This is something that writer’s have been juggling with for a long time, particularly writers of TV series. For many years the accepted wisdom was that readers, or viewers, can come and go at any time, and therefore every instalment of the series needs to be entirely self-contained. There is no meta-plot, nothing that happens in one instalment affects future instalments. This has the advantage that readers can drop in and out whatever they please, read the stories out of order and still understand what is happening.

It has the disadvantage that every story becomes slightly ephemeral. Outside the context of each individual story, nothing much matters. Kirk won’t have his alien girlfriend next week. Another red shirt will have been recruited for the next away party. The world doesn’t change, nothing really affects the characters. It’s a poor reflection of our life experience, because we know that things aren’t reset as soon as the end credits roll (something that has been lampshaded in the Simpsons and other comedy shows).

The story arc – a change in characters and setting that occurs from instalment to instalment – has now become a regular feature of genre fiction (and in other forms too). The loyalty of readers and viewers is rewarded over time, each story or episode contributing something to the larger picture. Many fantasy novels are now heavily influenced by story arc, to the point where the stories they tell are no longer self-contained at all – and many TV shows are the same, such as Lost. They make little or no attempt to introduce the new reader/ viewer and assume that the reader has been with the series from the outset. Quite often this is born out of practicality, the plot and sub-plots have become so involved that to reiterate them in every novel would be repetitive for regular readers and utterly boggling to new readers.

TV shows can sometimes get away with a quick ‘Previously on…’ segment at the start. It’s hard to recreate that sort of montage within the written form, so the backstory needs to be woven into the main story, in a way that doesn’t seem forced. It is too easy to fall into the trap of exposition, with characters explaining things to each other solely for the purpose of the reader. “Just how did Dr Thrombosis infect New York, Daphne?”, “Well, Nick, here’s what happened…” Avoid At All Costs.

And of course, once you have arc-driven stories, one gets into the issues of continuity. But let’s not go there for the moment..

Screech of Brakes, Train of Thought Narrowly Avoids Derailment

I’ll go back to my mantra of making conscious decisions about writing. When thinking about meta-story and context in your work, do so with a deliberate plan. Decide if you want a series to be episodic or arc-driven, and then decide how, and even if, you want to address the issue of new readers wandering in at a later date. Be careful of compromise, of desiring to do the best for everybody and ending up with something that pleases nobody. If the big story you want to tell needs to be read from the start, accept that reality and embrace it. Conversely, if you want readers to be able to enter at any point with a reasonable degree of understanding (and defining reasonable can require lots of thought) then be sure that every novel or story or episode gives as defined and as satisfying a narrative as possible.

Trilogies in particular can suffer from compromise. The second book can end up as nothing more than a bridge between the first and third instalments. Worst of all is an inconsistency across a series, as might occur when a first novel is written and is successful, and then subsequent arc-driven additions are made onto a self-contained story. If you are fortunate enough to find yourself in this position, bear in mind the original context rather than the new one. With the number of ongoing, arc-driven series that seem to dominate the genre market (particularly fantasy) it is easy to forget the appeal of the simple one-off novel, or series of one-off novels. Don’t be tempted (or pressurised) into thinking that an arc-driven series is the only way to go. Some of the most successful authors have based their careers on writing many one-off novels based in the same setting, and sometimes even using the same characters. David Gemmell, Terry Pratchett*, Iain M Banks (who spring to mind simply because they are on the closest bookcase in my line of vision) and many others have created large catalogues of works without resorting to the ‘story in ten parts’ approach. Choose which one works best for you and for your stories.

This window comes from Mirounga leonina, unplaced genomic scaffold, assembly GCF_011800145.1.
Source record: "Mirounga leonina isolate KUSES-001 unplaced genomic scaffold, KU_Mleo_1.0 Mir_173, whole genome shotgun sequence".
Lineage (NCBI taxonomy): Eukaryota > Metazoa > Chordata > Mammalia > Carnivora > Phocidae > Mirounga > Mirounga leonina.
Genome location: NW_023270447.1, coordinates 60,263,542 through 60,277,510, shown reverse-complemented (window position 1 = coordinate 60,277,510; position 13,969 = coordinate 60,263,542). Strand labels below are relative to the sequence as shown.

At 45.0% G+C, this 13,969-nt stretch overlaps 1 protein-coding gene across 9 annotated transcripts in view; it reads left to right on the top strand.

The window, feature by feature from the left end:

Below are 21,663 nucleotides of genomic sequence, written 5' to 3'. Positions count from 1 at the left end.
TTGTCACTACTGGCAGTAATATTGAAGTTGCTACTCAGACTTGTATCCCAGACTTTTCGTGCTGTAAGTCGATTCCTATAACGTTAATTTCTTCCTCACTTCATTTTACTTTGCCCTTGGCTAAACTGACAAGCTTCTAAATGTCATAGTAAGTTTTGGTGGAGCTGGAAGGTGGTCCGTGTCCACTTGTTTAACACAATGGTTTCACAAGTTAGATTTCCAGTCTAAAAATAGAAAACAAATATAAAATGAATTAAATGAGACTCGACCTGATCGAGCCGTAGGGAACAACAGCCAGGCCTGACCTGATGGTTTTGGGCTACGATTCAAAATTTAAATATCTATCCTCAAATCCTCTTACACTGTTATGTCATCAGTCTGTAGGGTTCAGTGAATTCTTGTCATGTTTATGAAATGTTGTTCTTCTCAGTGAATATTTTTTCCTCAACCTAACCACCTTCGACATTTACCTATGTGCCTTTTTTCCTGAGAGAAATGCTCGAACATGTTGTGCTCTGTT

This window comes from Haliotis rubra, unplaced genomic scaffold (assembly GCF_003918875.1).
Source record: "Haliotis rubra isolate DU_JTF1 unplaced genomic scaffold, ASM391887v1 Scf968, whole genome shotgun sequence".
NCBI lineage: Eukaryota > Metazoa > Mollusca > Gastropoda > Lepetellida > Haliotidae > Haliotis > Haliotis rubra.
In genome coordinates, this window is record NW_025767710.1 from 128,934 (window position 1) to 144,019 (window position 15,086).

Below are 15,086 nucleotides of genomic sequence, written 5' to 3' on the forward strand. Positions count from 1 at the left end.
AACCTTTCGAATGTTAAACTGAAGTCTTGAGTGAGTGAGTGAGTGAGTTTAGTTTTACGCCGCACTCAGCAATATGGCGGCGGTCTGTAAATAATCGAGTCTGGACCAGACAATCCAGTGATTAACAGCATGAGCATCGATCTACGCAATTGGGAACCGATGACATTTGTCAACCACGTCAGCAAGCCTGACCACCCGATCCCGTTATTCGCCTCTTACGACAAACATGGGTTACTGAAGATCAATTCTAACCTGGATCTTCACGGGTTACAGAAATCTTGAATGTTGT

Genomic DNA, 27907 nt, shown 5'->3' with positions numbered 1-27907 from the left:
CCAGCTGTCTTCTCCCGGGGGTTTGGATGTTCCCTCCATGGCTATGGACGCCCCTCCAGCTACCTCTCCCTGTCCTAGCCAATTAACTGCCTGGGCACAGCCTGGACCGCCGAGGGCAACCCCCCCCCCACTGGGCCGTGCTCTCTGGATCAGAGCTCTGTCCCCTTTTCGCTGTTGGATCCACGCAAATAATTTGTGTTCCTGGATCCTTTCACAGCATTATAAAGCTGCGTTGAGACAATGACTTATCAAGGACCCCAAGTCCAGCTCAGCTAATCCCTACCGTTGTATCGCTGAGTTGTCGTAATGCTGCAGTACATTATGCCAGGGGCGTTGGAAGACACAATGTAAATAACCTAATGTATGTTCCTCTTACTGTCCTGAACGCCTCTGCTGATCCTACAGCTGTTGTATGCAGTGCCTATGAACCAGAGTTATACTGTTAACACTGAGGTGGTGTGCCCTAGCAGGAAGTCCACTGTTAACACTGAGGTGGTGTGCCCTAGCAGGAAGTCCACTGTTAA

*It is interesting to note that while all of Mr Pratchett’s novels are entirely self-sufficient, he has introduced an arc-like development into the Discworld. While plots in earlier novels are not directly related to the plots of later novels, their influence can be felt . This is most obvious in the many developments of Ankh-Morpork society and technology, with inventions and institutions created in earlier novels continuing to exist later in the series.

Published in: on March 5, 2009 at 12:23 pm  Comments (2)  

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2 CommentsLeave a comment

  1. An increasing number of books are resorting to printing a ‘The Story So Far…’ section at the start of books after the first. This strikes me as a bad sign – they’re neither self-contained, nor are the stories really so integral to one another that the author and publisher are willing to make the seemingly obvious statement of ‘No, not this one, start at the beginning…’.


  2. Malekith just came in the mail; hubby’s reading it first and is enjoying it thus far. one of his first questions, though, was, “Is this the first? Is there something else I should read before this?” I told him to just read the book.

    But since this is something I’ve been thinking about in regards to my own writing, I’ll state it here: I think books should stand alone. Even if they’re part of a series. Terry Brooks annoys me to no end, and I’ll no longer read his books (i know: sacrilege)… Is this right? wrong? indifferent?